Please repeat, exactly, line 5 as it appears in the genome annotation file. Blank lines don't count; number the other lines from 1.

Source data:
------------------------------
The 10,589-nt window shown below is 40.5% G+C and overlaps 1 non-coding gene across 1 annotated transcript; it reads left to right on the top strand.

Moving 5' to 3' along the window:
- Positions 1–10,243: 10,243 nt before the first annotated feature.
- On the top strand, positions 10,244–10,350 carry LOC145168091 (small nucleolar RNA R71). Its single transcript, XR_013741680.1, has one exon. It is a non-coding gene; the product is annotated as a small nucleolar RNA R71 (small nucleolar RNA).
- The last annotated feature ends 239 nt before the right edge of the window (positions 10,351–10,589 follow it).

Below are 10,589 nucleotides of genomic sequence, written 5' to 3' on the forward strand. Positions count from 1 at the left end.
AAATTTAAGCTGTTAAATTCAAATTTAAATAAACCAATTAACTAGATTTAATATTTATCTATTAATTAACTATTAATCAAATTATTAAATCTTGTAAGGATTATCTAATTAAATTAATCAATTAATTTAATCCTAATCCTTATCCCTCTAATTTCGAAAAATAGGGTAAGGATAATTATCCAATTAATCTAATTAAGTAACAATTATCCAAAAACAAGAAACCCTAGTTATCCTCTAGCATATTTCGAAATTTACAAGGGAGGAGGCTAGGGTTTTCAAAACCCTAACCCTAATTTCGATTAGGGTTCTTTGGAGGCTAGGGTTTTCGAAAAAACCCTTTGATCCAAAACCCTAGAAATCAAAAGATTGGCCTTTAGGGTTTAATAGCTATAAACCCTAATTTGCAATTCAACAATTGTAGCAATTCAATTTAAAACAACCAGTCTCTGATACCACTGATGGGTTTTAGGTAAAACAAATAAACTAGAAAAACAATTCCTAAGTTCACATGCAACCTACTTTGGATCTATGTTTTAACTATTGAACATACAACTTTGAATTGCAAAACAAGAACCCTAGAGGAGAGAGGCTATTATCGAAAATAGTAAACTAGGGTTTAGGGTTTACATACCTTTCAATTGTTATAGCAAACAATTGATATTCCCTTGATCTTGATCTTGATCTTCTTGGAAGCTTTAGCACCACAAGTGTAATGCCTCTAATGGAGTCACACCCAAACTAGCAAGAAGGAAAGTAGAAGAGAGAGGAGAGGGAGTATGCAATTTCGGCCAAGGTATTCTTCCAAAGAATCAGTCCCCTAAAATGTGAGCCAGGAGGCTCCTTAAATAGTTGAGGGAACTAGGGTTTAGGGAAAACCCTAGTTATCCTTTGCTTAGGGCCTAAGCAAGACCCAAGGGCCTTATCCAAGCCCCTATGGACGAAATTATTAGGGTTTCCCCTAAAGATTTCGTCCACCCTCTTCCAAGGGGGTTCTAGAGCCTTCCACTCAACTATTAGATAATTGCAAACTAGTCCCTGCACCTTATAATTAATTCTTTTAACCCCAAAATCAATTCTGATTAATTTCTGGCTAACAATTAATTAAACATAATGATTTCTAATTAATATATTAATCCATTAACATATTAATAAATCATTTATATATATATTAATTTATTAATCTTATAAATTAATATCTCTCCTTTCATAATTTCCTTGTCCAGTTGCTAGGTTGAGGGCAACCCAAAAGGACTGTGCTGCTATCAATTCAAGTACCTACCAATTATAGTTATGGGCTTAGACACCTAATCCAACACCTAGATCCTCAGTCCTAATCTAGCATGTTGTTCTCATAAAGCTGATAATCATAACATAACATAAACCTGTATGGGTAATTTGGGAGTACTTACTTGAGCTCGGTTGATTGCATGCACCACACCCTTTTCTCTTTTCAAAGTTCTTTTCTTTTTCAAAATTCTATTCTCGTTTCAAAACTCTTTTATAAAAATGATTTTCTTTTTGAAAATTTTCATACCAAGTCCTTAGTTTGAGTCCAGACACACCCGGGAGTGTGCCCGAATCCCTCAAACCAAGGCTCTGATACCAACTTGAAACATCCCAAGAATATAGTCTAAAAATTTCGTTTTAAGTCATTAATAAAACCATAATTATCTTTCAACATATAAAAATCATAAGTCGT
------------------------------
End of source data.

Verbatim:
- The last annotated feature ends 239 nt before the right edge of the window (positions 10,351–10,589 follow it).